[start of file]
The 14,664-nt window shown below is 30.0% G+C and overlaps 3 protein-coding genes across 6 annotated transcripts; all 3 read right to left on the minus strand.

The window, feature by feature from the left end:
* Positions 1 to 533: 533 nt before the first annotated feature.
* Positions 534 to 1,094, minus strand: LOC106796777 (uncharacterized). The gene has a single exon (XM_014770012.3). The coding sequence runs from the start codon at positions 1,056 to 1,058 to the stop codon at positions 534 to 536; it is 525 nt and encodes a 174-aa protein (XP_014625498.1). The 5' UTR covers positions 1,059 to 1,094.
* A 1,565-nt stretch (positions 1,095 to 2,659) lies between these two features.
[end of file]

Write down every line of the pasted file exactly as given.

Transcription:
The 14,664-nt window shown below is 30.0% G+C and overlaps 3 protein-coding genes across 6 annotated transcripts; all 3 read right to left on the minus strand.

The window, feature by feature from the left end:
* Positions 1 to 533: 533 nt before the first annotated feature.
* Positions 534 to 1,094, minus strand: LOC106796777 (uncharacterized). The gene has a single exon (XM_014770012.3). The coding sequence runs from the start codon at positions 1,056 to 1,058 to the stop codon at positions 534 to 536; it is 525 nt and encodes a 174-aa protein (XP_014625498.1). The 5' UTR covers positions 1,059 to 1,094.
* A 1,565-nt stretch (positions 1,095 to 2,659) lies between these two features.